What is a spiritual academic life?

For years I felt like my spiritual life and academic life had to be parallel. They could not intersect, for reasons I will detail in future posts. My colleagues in my academic fields and sub-fields have echoed this feeling.

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If you’re an academic, you might be spiritual or religious or have a rich faith life—but we don’t talk about it. And if we do talk about it, we whisper about it, some people afraid of being “found out” as having a connection with something/someone/someones that we cannot see and that our academic training says we probably shouldn’t believe in. Academics have faith in what we can see, read, test, and write. We don’t necessarily have faith in what we feel and our own embodied knowledge.

But I do. And I know other academics out there do, too.


One definition of a spiritual academic life

For me, a spiritual academic life is a life that is informed and transformed by a connection with the divine, a meditative/prayer practice, and a commitment to diving deep into questioning and slowing down. It involves fellowship, community, and–perhaps most importantly–listening with intent to people and to the inner self.  For the first time in my career, I am starting to identify where and how my spirituality informs my teaching and research and vice versa.

Because how can it not?

In this career, like many others, we take work home with us. Our students, research participants, and the communities in which we engage dwell with us and us with them. And when we tune into our spiritual lives, these components come together. As much as might compartmentalize, which can be a good thing in some cases, I’m wondering how compartmentalization has shortchanged scholarship, teaching, and spiritual development.

Lots of events have led me to this question, and I’ll start with some of them here: how I identify.


How I identify

As scholarship has taught us, our identifications inform who we are, how we’re seen and treated, and how we interact with the world. So here are some of the ways I identify, some of which I will most likely write more about in future posts:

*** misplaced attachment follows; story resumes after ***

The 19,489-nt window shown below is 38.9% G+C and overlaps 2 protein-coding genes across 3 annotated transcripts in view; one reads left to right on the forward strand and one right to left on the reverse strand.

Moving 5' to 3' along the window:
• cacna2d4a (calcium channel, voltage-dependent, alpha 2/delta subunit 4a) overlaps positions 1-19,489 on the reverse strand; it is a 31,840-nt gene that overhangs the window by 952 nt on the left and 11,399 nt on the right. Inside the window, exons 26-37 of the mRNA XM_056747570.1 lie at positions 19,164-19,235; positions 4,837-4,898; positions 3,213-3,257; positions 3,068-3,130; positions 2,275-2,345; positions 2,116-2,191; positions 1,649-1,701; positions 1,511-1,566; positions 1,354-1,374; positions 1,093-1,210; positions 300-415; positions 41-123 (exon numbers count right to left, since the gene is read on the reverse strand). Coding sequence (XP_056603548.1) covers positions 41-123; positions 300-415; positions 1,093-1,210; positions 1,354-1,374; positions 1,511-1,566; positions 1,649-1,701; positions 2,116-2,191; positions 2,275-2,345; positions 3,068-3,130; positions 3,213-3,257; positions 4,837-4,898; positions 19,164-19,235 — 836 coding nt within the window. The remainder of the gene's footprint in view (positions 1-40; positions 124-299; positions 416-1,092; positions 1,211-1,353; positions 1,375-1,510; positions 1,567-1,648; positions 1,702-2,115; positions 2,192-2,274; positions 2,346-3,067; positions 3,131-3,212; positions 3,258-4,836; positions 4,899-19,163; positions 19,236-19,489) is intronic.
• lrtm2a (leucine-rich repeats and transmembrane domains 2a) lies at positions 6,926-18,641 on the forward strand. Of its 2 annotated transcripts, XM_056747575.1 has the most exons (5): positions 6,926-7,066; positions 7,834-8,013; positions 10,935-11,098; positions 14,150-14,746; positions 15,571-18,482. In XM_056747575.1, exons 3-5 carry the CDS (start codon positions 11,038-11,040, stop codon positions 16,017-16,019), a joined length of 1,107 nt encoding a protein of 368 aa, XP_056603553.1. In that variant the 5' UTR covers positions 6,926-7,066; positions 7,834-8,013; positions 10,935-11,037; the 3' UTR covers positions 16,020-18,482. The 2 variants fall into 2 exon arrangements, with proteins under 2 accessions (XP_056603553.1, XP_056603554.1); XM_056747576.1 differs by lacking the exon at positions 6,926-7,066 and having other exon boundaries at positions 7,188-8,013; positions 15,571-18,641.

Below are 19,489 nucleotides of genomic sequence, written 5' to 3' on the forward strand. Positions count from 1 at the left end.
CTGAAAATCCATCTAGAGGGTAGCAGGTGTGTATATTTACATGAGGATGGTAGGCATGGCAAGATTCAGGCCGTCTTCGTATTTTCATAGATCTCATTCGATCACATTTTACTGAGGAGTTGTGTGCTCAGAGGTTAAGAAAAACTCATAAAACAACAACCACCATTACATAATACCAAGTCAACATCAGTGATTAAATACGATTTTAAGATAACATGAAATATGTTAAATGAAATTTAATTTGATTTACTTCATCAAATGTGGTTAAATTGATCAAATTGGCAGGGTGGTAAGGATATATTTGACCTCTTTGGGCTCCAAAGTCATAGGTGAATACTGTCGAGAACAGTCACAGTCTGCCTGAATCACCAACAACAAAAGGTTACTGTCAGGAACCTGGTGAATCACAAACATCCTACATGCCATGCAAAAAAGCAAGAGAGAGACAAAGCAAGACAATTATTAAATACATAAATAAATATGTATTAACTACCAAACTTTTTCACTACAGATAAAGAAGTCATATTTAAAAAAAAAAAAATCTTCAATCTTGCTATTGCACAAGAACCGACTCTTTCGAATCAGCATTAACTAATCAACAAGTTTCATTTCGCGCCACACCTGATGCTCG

• I am a straight, white, cis female who lives in my hometown of Milwaukee.
  • I teach at a Jesuit university.
  • I was raised Catholic and still identify as culturally Catholic, but I am not a practicing Catholic. Like many Catholics, I disagree with Church teaching and canon law. I struggle with identifying with a group whose members have abused (including but not limited to sexual abuse)  and inflicted much suffering on people.
  • I am a spiritual seeker who has developed a relationship with the divine by tuning into energy and cultivating a connection with people, animals, and the world around us.
  • I am a rhetorician of health and medicine who studies how healthcare providers use and learn rhetorical strategies in their workplace.
  • I do not—by choice—have children. It’s an important part of my identity because I feel like if I had children that I would include that in my identity.
  • I am following and cultivating a commitment to slowing down. In a time when events infuriate us and decisions need to be made yesterday, I am trying to stay rooted in reflection and pause before I act. I don’t always succeed, but I’m trying.

And on the topic of identification, here’s a distinction that has laid the foundation of my spiritual life most recently:


Spirituality does not (have to) equal religion and vice versa

At least not for me.

Through my years in spiritual direction, I have come to understand religion and spirituality as different things, although they might be the same thing for lots of people. Religion is an institutionalized practice guided by dogma and organized leadership. Spirituality is an individualized connection with the divine, which can mean God, Yahweh, Allah, Oneness, that is nourished in various ways: through prayer, meditation, artistic endeavors, fellowship.

If religion is what we do, spirituality is who we are.

Right now, my spiritual academic life is grounded in Franciscan and Ignatian spiritualities and my new endeavor into cosmology and spirituality. I have also worked quite a bit with the Enneagram, a transformative tool that has informed much of my thinking since I learned about it in 2002. These spiritualities and tool guide much of what I’ll be writing about in this space.


Why this blog exists

After a series of events that I’ll detail at a later point (because I can’t write all-of-the-things in one post, right?), I felt led to create a space where I could write about what a spiritual academic life can look like. I knew all too well that the writing I’ll do in this blog would ever be published—because we just don’t talk about how spiritual life informs teaching and research.

And maybe there’s good reason for not publishing it, but I’m not convinced that academia and spirituality are mutually exclusive. I’m curious to know who else out there might feel the same way.